“In Stranger to the Truth, Ms. Hickman has taken a local tragedy and, with eloquence and empathy, given it universal application. The reader will find not only a gripping story, but also a moving exploration of the shadows that dwell within us all.”
— Howard Bahr, author of The Black Flower, The Year of Jubilo, and The Judas Field.
Lisa C. Hickman holds her Ph.D. in English literature from the University of Mississippi. Her essays, articles, and book reviews have appeared, among other places, in the Los Angeles Review of Books, Mississippi Writers Page, Southern Quarterly, Memphis Magazine, Housman Society Journal, and the Southern Register.
Los Angeles Review of Books – “The Road to Glory: Faulkner’s Hollywood Years, 1932–1936”
Los Angeles Review of Books – Contributor Articles
Runner-up Conjuring My Father, Lisa C. Hickman, Memphis, TN
The Essay Category attracted 136 total entries, of which 27 finalists were selected. The Short List selected from the finalists totaled 13 manuscripts. An additional 24 entries were selected as semi-finalists. The entries included 91 from Louisiana including, including 33 from New Orleans. Six foreign countries were represented. The Essay Short List is being judged by bestselling non-fiction writer Franz Wisner.
Author Lisa C. Hickman will discuss William Faulkner’s New York experiences, connections and friendships at 2018 MLA [Modern Language Association] Session 530.
“One Fifth Avenue: William Faulkner Romances Manhattan . . . and Joan Williams,” Lisa Catherine Hickman (independent scholar)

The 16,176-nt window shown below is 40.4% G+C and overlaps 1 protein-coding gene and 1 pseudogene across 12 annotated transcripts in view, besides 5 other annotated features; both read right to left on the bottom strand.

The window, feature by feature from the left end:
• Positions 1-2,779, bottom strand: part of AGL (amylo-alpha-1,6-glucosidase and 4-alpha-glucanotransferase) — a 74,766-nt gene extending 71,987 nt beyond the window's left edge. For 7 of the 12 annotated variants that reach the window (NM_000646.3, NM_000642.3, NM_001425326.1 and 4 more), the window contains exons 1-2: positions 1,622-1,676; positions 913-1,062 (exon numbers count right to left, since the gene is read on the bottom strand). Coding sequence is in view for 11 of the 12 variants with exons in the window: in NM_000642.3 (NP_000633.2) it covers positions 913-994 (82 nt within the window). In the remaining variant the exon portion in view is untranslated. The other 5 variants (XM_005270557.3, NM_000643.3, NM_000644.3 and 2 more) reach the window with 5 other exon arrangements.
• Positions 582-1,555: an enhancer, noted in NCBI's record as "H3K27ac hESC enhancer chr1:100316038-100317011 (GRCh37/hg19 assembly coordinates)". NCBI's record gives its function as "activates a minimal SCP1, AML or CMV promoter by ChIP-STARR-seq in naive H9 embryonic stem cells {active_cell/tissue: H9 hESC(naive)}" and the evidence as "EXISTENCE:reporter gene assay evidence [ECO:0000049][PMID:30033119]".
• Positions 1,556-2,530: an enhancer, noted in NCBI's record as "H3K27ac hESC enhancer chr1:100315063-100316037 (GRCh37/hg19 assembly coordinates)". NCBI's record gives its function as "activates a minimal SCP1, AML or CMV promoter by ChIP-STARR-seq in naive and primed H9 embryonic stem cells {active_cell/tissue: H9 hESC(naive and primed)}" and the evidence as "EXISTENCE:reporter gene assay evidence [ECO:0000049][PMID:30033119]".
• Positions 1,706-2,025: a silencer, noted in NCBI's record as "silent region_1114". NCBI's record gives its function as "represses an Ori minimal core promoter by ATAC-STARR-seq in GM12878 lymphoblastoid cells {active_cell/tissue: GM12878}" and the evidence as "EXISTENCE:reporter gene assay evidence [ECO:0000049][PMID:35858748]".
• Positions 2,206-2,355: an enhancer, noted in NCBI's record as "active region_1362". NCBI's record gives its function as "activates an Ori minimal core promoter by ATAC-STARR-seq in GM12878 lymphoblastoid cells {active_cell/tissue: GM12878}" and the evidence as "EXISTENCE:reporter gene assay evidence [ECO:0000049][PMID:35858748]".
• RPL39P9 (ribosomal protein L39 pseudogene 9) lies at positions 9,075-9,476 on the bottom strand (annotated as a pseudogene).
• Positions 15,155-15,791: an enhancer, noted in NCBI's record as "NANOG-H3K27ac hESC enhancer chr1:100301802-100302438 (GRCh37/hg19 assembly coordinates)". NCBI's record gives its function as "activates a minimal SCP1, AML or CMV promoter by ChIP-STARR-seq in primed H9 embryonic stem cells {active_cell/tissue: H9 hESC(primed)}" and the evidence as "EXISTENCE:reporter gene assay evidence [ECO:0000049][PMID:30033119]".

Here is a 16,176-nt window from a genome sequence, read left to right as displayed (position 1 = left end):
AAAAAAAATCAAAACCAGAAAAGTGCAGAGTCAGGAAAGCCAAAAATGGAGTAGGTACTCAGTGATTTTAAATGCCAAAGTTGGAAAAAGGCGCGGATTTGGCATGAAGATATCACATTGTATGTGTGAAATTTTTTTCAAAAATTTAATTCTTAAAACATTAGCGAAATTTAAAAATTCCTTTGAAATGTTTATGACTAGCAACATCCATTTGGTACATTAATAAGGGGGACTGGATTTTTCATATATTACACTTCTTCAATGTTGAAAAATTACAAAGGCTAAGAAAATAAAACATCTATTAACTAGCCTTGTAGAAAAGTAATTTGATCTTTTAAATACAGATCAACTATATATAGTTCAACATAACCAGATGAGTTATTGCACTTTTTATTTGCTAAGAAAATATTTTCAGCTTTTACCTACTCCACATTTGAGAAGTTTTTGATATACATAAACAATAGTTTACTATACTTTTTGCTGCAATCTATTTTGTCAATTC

Some of the material will be drawn from her book William Faulkner and Joan Williams: The Romance of Two Writers (McFarland 2006).
Available at Amazon, Barnes & Noble, Google Play, iBooks, Kobo and
at select book stores:
Burke’s Book Store
Integrated Media LLC
ISBN-13: 9781504028769 (trade paperback)
ISBN-13: 9781504028134 (eBook)
“In Remembering, … the editor [Lisa C. Hickman] presents one hundred pages of Williams’ skillful prose as ‘a celebration and recognition of a remarkable writer who dedicated more than fifty years of her life to a craft she considered “a life’s process that entailed a lonesomeness of spirit.…”’ With their frankness about challenges facing grandparents and retirees (from exhaustion and hip-replacement surgery to haunting memories and a loss of libido), these late stories should attract new readers to Joan Williams.” —Joan Wylie Hall, The Southern Register
For additional information about William Faulkner and Joan Williams: The Romance of Two Writers, click here.